First of all, please know that I honestly do not lose sleep over what you drink for Thanksgiving. If you happen to enjoy white zinfandel or whipped cream vodka or Martinelli’s sparkling cider or Mountain Dew or kombucha… by all means, please enjoy that. I don’t care a whit if you pair the holiday bird with a Fuzzy Navel, a shot of Jagermeister and a chaser of Milwaukee’s Best. I’m not really one to offer unsolicited advice on what you should imbibe. Otherwise, I would probably have jumped off a bridge long before the holidays.
But since I write about booze for a living, each November I am asked—by people such as my readers or my editors or even my neighbors—to weigh in on what may be the ultimate First World Problem that we face: What beverage shall I ever pair with the Thanksgiving meal? Oh. My. God. Let the handwringing begin!
You’d think that after setting so many wine and spirits writers on the case for so many decades, we’d have finally found the answer. But no. Apparently, the search for the perfect Thanksgiving libation is more elusive than the cure for baldness or the hunt for Sasquatch.
Actually, the open secret of lifestyle journalism is that the Thanksgiving meal is usually such a mishmash of flavors, you could probably fire a suction-cup dart into the liquor store aisles and end up with a bottle that’d work. Sometimes I don’t even recommend wine. Over the past few years I have recommended cider, pregaming with cocktails, and wine-based cocktails for people who don’t like cocktails.
When it does come to wine, I like to change it up every year. Mom may serve the same green-bean casserole for decades, but I like to keep people on their toes. I’ve brought rieslings, Italian whites like Arneis and Friulano, sherry, Madeira, cava, Cremant de Limoux, Bierzo, chiavennasca (otherwise known as nebbiolo) from Valtellina, you name it. Every year I seem to get a little more obscure. Like most wine enthusiasts, at any given moment I’m usually obsessed with an array of grapes or styles. So, when the time for Thanksgiving pairing advice rolls around, I end up recommending whatever obsession seems to pair well with a 3,000-calorie feast.
This year, however, the advice I’m offering is as familiar as a roasty old chestnut. I will be drinking Gewurztraminer with my Thanksgiving dinner. Gewurztraminer–along with zinfandel and Beaujolais nouveau—are the easy listening, adult contemporary, soft rock of Thanksgiving wine pairings.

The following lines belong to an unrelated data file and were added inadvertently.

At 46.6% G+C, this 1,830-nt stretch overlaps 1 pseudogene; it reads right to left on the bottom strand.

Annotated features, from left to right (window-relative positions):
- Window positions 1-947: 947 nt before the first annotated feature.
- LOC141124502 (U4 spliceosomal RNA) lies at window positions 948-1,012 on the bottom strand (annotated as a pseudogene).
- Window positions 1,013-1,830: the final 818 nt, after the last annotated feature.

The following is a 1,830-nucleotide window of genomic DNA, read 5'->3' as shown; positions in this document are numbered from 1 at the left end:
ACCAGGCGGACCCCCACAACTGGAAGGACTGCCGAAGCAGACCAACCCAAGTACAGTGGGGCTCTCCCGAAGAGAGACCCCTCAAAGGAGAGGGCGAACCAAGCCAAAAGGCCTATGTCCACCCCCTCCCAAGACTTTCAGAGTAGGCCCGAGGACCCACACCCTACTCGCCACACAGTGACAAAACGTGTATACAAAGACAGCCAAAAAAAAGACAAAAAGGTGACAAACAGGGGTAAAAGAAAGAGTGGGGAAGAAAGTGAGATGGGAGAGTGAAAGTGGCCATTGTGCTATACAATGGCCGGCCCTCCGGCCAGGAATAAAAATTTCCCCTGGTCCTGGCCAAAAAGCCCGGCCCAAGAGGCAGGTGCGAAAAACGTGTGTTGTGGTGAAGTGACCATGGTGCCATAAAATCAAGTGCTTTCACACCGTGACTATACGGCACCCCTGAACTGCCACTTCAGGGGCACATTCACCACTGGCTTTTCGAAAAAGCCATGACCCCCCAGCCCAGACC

But there’s a reason why Gewurztraminer always pops up in wine talk at this time of year, and not just because it’s fun to say (guh-Verts-trah-Meen-er). Simply put, Gewurztraminer works perfectly in seemingly impossible pairing situations. Spicy Thai food, check. Stinky bleu cheese, check. Smoked salmon, check. Peanut sauces, check. Your grandma’s secret holiday stuffing and creamed corn, check.
The grape’s name means literally “spiced” Traminer, and Gewurztraminer is almost always described as “aromatic” and “flamboyant” and redolent of lychee and flowers. Gewurztraminer is like that one buddy of yours that’s loud, wears a little too much cologne, shows a little too much chest hair, and wears a flashy watch and gold chain, and tips people from a wad of singles. Some people despise him, but a surprising number of people love him. Wine drinkers find themselves on a similar love-it-or-hate-it divide with Gerwurztraminer.
I know what you’re thinking. “Gewurztraminer! Ain’t that really sweet?” Well, yes, it can be. Like a lot of whites from the Germanic world, it often seems a crap shoot whether you grab a sweet or dry one. Even if that’s not true, this perception is the sad legacy of Blue Nun (which is not actually made with Gewurztraminer).
The best Gewurztraminer is full-bodied, but perfectly balanced and dry, with great floral and fleshy fruit and a fresh underlying acidity that tames the flamboyance. Great Gewurztraminer often exhibits a rich, chalky feel on the palate and has unique baking spice notes that will be a prelude to your Thanksgiving pumpkin pie.
Over the past year, I’ve been lucky enough to visit two prime regions which produce complex Gewurztraminer–Alsace, France and Alto Adige, the northernmost wine region in Italy. And years before these trips, I’d loved domestic Gewurztraminer from the Anderson Valley in northern California (which has, sadly, become difficult to find on the East Coast) For those who feel like listening, I offer my recommendations from these regions below.
And if you don’t feel like following my advice, drink whatever you feel like during this holiday season. I will not be offended.
Gewurztraminer for Thanksgiving
Hugel Gewurztraminer 2010. Alsace, France. $22
Trimbach Gewurztraminer 2010. Alsace, France. $22
Domaine Charles Baur Gewurztraminer Grand Cru Pfersigberg 2009. Alsace, France. $25
Domaines Schlumberger Les Princes Abbes Gewurztraminer 2008. Alsace, France. $25
Dr. Konstantin Frank Gewurztraminer 2010. Finger Lakes, New York. $16
Courtney Benham by Martin Ray Gewurztraminer 2011. Mendocino, California. $11
Elena Walch Selezione Gewurztraminer 2010. Alto Adige, Italy, $19
Abbazia di Novacella Gewurztraminer 2010. Alto Adige, Italy, $24